Wash. Times accused critics of House immigration bill, which includes Conference of Catholic Bishops, of "disingenuous[ness]"

››› ››› KURT DONALDSON

A Washington Times editorial claimed that opponents of a recent House immigration bill have "disingenuously charged" that, under the bill, "anyone who helps an illegal immigrant would be considered a felon." But the bill explicitly includes under "criminal offenses" any person who knowingly "assists, encourages, directs, or induces" an illegal alien to "reside in or remain in the United States." So while courts would ultimately have to determine the scope of the conduct proscribed under the bill, critics -- including prominent religious leaders -- can hardly be accused of "disingenuous[ness]" for citing its plain language.

In a March 28 editorial, The Washington Times claimed that opponents of a recent House immigration bill (H.R. 4437) have "disingenuously charged" that, under the bill, "anyone who helps an illegal immigrant would be considered a felon." But the bill explicitly includes under "criminal offenses" any person who knowingly "assists, encourages, directs, or induces" an illegal alien to "reside in or remain in the United States." So while courts would ultimately have to determine the scope of the conduct proscribed under the bill, critics -- which include prominent religious leaders -- can hardly be accused of "disingenuous[ness]" for citing its plain language.

As Media Matters for America has noted, opponents of the House bill contend it would subject private citizens and charitable organizations to prosecution if they offer any assistance to illegal immigrants. Sen. Hillary Rodham Clinton (D-NY) reportedly stated that the bill "would literally criminalize ... every person who helped, assisted, reached out, [or] otherwise responded in a humanitarian way to the needs of immigrants." Fox News political contributor and former Speaker of the House Newt Gingrich (R-GA) made a similar statement about the bill on the March 23 edition of Hannity & Colmes: "[I]f I were asked by the Republicans in the Congress, I would urge them to drop the one section that relates to religious and other nonprofit institutions being good Samaritans. I think that that's actually a legitimate criticism and worth dropping."

Prominent religious leaders have also asserted that the House immigration bill would criminalize charitable aid to illegal immigrants. For example, in a March 22 New York Times op-ed, Cardinal Roger Mahony, archbishop of Los Angeles, wrote:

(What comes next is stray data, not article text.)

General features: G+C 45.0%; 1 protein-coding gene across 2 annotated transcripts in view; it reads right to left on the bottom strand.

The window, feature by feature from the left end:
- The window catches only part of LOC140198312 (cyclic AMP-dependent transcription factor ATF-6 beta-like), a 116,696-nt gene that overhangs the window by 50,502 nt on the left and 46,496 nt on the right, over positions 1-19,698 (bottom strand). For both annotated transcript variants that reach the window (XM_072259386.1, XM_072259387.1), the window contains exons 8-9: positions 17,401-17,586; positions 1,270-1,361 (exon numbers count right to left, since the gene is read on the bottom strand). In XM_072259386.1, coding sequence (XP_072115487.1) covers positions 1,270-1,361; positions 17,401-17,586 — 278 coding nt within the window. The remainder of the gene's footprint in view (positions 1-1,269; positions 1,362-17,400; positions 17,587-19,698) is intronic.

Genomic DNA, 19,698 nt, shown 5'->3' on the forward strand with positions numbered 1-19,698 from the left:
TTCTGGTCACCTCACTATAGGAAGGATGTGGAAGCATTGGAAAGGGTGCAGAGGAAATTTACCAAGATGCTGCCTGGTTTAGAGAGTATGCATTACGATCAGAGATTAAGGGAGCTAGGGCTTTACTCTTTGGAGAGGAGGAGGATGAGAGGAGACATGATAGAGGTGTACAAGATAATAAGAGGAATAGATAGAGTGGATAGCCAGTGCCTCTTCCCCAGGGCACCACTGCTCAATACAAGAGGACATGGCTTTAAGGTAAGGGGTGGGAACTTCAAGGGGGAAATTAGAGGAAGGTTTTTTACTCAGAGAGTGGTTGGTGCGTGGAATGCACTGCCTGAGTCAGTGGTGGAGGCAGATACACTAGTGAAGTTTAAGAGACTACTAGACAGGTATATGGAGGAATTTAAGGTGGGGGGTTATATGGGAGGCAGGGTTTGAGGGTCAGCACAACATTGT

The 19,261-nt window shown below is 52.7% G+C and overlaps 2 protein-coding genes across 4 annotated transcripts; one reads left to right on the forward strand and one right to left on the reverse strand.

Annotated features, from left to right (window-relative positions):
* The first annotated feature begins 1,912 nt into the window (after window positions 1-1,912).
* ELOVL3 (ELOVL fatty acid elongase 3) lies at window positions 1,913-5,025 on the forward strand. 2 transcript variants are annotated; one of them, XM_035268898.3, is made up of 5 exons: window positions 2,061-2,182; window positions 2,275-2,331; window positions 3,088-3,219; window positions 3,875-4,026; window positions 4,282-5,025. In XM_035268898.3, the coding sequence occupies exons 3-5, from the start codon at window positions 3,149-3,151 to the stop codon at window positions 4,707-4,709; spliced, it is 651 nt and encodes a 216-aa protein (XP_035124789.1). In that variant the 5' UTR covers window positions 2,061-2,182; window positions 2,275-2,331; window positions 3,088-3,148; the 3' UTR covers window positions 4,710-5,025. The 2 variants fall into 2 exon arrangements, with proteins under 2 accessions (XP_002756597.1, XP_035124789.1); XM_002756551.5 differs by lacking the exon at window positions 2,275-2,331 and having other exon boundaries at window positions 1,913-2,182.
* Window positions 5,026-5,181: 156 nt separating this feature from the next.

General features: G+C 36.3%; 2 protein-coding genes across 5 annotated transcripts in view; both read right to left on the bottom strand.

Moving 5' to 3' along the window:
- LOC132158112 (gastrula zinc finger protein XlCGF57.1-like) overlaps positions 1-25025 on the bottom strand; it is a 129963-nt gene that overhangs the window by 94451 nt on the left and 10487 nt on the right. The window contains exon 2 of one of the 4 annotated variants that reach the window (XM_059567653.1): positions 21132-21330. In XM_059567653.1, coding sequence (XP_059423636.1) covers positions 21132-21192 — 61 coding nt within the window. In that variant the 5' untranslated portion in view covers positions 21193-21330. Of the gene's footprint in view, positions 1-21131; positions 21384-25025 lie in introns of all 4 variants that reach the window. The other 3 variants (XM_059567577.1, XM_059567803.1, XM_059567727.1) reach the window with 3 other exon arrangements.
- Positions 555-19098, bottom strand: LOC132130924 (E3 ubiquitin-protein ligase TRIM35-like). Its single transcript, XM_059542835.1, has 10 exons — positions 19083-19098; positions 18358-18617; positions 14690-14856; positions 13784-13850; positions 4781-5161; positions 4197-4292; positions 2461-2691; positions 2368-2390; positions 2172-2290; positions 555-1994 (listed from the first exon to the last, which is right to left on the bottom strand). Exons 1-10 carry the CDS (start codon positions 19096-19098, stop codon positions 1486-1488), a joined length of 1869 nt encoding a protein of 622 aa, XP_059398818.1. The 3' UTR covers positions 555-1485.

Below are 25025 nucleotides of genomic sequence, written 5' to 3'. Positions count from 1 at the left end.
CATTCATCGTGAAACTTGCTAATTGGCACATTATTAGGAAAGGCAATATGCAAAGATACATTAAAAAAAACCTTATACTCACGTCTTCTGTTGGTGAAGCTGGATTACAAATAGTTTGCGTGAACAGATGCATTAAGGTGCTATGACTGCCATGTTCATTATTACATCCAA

The proposed Border Protection, Antiterrorism and Illegal Immigration Control bill, which was approved by the House of Representatives in December and is expected to be taken up by the Senate next week, would among other things subject to five years in prison anyone who "assists" an undocumented immigrant "to remain in the United States."

[...]

Providing humanitarian assistance to those in need should not be made a crime, as the House bill decrees. As written, the proposed law is so broad that it would criminalize even minor acts of mercy like offering a meal or administering first aid.

Similarly, in a March 1 statement issued on behalf of the United States Conference of Catholic Bishops, a group that "strongly opposes H.R. 4437," Washington, D.C., archbishop Cardinal Theodore E. McCarrick warned that the bill "is overly broad and punitive" and that, in addition to "bring[ing] undue harm to immigrants, asylum-seekers, and refugees," it would "extend to U.S. citizens as well, including those, such as our own parishioners, who offer, in an act of mercy, basic sustenance to an undocumented migrant."

From the March 28 editorial in The Washington Times:

The House bill wisely addresses border security and interior enforcement. It presupposes that economic incentives are the primary motivation both for illegal aliens and their illegal employers in the United States. Thus, it greatly increases the penalties not only on those caught here illegally, but also for employers hiring them. Critics have disingenuously charged that this means anyone who helps an illegal immigrant would be considered a felon. What it does do is substantially increase penalties for those involved in criminal smuggling rings. The legislation also includes building a 700-mile wall along the Mexican border -- an expensive but affordable and necessary measure.

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Immigration
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The Washington Times
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